Ward's World Activity Guides

39357_Ward's World+Columnar Basalt Activity

View, download, and print free resources for your science classroom.

Issue link: https://wardsworld.wardsci.com/i/1471526

Contents of this Issue


Page 0 of 2

Page 1 Columnar Basalt Recommended Grade Level(s): Appropriate for: High School Earth Science to College Introductory Geology Time Requirements: Activity Time: 30 minutes Teaching Topics & Concepts: • Basalt • Columnar jointing • Cooling rate • Low energy geometry Background: This "mini lesson" teaches students how to connect geology, physics, geometry, and chemistry to understand the rare and spectacular phenomena of columnar basalts. a. The mantle is the semi-solid layer of Earth between the hot and dense inner core and the thin outer crust. A plume of magma from the inner core impinges upon the outer crust during volcanic activity. When volcanoes outpour high volumes of thick and heavy basaltic lava at a slow speed, the rare opportunity for columnar jointing occurs. b. When magma slowly and uniformly cools from liquid to solid rock, it contracts and creates tension cracks. The rocks will crack in the lowest energy geometry when given an extended time to cool. The lowest energy geometry is at 120-degree angles, forming a hexagon. This is what gives columnar basalts their unique and exquisite shape. c. Columnar basalts are regular and systematic looking. They are typically in a hexagonal shape and produce a series of repeated columns meters high. d. Columnar basalts are rare and only found where there have been floods of basaltic lava. Modern places to observe columnar basalts are Iceland, Ireland, and California. Lesson: What are Columnar Basalts? Basalt is a fine-grained igneous rock that is typically dark in color. It is one of the most common volcanic rocks on Earth and is also found on Mars and the moon. While basalt is very common, columnar basalts require extremely specific conditions to form. Columnar basalts are a particular type of basalt that form in columns. The columns vary from three to thirty meters high, a few centimeters to a meter in diameter, and are straight. They stand parallel to one another and occur in a regular and systematic repeated formation. Texturally, columnar basalts are typically hexagons (6-sided) but occasionally polygons (3 – 8 sides). How do Columnar Basalts form? Columnar jointing describes the specific fracture pattern, or breakage in rocks, creating roughly hexagonal basaltic columns. Magma, like all matter, contracts as it cools. Molten basaltic magma initially cools from the outside edges towards the center because the outer surfaces are in contact with cool air compared to the inside of the compacted rock and can't easily release heat. If the liquid basaltic magma inwardly cools down at a slow and uniform rate, the top and bottoms of the newly formed rocks will crack under the tension. Therefore, columnar jointing is dependent on the slow cooling rate (see fig. 1) of liquid magma into solid rock. + ward ' s science Ward's Geologist Amelia standing on top of a columnar basalt in Iceland.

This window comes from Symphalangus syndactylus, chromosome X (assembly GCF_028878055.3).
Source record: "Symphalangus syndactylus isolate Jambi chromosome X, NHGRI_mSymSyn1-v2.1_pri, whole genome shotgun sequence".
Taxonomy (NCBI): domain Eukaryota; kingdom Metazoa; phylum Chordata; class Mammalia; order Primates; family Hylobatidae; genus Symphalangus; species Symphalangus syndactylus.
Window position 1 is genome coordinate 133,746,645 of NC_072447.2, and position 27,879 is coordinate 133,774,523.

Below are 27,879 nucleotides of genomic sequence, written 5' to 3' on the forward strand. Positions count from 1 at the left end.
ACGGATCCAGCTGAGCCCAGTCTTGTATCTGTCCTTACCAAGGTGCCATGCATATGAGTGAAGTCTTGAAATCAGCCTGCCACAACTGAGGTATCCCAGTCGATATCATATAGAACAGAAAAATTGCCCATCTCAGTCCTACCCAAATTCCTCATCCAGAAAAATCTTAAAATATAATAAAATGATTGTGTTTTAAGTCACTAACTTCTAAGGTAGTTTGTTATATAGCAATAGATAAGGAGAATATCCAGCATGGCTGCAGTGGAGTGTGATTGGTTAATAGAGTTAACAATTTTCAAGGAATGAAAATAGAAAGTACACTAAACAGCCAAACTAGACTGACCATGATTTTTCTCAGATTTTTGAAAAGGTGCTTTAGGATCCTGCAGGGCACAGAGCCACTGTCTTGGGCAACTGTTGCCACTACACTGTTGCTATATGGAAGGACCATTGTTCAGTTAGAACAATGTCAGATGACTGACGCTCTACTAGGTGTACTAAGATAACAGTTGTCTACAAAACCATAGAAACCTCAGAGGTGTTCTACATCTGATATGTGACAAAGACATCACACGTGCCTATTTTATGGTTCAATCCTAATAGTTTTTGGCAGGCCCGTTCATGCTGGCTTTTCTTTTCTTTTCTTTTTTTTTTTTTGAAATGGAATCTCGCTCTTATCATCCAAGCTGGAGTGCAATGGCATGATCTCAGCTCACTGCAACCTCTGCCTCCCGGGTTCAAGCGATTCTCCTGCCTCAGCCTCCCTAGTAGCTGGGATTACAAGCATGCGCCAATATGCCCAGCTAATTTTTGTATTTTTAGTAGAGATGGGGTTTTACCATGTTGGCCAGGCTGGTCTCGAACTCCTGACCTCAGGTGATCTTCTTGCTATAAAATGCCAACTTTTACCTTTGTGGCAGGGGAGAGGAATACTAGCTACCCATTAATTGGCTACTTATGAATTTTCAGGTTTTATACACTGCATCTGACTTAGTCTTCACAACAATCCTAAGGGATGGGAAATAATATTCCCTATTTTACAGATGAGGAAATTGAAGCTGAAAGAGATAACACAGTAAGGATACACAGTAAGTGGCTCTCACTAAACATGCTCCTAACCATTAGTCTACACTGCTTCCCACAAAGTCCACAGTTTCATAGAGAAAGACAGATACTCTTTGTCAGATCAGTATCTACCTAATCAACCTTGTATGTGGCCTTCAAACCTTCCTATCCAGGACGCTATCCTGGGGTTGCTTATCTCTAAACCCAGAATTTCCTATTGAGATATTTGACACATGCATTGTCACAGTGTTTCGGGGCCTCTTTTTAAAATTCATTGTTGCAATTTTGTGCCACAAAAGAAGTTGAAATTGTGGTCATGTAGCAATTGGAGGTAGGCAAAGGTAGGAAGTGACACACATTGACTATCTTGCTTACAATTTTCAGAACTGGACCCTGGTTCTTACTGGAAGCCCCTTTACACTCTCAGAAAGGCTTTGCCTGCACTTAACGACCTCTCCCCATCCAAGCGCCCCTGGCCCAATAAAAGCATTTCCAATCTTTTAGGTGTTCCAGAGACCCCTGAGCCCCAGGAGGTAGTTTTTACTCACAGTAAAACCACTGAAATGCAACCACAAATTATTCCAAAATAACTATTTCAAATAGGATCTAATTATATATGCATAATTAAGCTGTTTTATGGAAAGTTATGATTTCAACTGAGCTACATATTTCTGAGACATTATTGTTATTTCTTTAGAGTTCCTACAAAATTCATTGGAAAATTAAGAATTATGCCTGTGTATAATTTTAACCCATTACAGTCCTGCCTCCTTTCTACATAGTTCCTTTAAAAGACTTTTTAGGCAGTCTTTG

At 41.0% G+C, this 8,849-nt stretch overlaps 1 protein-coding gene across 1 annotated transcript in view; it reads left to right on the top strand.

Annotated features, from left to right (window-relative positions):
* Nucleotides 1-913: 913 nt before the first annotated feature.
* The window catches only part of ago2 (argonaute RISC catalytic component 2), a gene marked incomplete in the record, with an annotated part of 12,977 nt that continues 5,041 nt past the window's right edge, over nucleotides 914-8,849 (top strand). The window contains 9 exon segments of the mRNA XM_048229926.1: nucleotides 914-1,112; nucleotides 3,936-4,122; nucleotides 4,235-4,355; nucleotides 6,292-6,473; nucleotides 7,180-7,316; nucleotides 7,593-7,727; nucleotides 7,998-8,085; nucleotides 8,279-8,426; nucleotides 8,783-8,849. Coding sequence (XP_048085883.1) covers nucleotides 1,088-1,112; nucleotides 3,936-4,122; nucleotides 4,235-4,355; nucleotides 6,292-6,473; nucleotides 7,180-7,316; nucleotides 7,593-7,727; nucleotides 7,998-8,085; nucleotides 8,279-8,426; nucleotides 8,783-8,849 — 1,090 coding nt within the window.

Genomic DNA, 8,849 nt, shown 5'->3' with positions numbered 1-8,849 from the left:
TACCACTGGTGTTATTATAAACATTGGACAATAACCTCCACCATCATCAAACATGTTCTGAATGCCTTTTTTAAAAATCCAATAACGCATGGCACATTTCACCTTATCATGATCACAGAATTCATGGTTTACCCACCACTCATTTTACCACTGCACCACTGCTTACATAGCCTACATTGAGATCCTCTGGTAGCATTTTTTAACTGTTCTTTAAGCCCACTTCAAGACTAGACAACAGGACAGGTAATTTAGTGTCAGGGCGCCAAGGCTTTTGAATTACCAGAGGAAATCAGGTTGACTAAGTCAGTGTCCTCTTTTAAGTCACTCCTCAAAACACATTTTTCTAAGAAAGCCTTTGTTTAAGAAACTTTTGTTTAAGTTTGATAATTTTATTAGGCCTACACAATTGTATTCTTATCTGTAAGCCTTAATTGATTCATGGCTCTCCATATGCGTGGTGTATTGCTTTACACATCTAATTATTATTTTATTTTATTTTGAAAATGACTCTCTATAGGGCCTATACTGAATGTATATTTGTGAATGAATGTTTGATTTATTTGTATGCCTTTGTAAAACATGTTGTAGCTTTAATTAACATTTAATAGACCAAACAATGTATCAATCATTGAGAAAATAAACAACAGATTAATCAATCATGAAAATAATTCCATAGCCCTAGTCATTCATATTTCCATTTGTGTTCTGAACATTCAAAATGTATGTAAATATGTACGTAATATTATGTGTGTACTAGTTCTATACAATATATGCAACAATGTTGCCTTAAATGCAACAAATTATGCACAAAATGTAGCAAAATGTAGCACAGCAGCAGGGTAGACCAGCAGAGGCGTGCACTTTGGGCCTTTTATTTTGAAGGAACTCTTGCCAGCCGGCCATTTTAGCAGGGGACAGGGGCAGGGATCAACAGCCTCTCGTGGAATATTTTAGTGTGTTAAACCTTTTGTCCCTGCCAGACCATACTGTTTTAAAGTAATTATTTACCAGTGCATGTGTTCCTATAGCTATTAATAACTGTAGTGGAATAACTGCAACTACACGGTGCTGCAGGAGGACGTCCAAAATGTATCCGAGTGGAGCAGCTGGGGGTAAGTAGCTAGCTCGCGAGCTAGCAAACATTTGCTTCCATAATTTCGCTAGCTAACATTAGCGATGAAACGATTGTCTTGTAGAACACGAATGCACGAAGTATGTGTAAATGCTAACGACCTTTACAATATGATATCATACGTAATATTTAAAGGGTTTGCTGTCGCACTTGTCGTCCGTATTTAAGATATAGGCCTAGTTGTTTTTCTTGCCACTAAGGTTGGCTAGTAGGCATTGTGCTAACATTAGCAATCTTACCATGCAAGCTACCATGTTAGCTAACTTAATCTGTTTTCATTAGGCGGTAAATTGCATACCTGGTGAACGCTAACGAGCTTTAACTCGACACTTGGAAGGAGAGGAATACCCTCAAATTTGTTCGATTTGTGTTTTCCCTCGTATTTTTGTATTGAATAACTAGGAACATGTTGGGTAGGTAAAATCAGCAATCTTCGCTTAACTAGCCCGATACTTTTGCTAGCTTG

Articles in this issue

Links on this page

Archives of this issue

view archives of Ward's World Activity Guides - 39357_Ward's World+Columnar Basalt Activity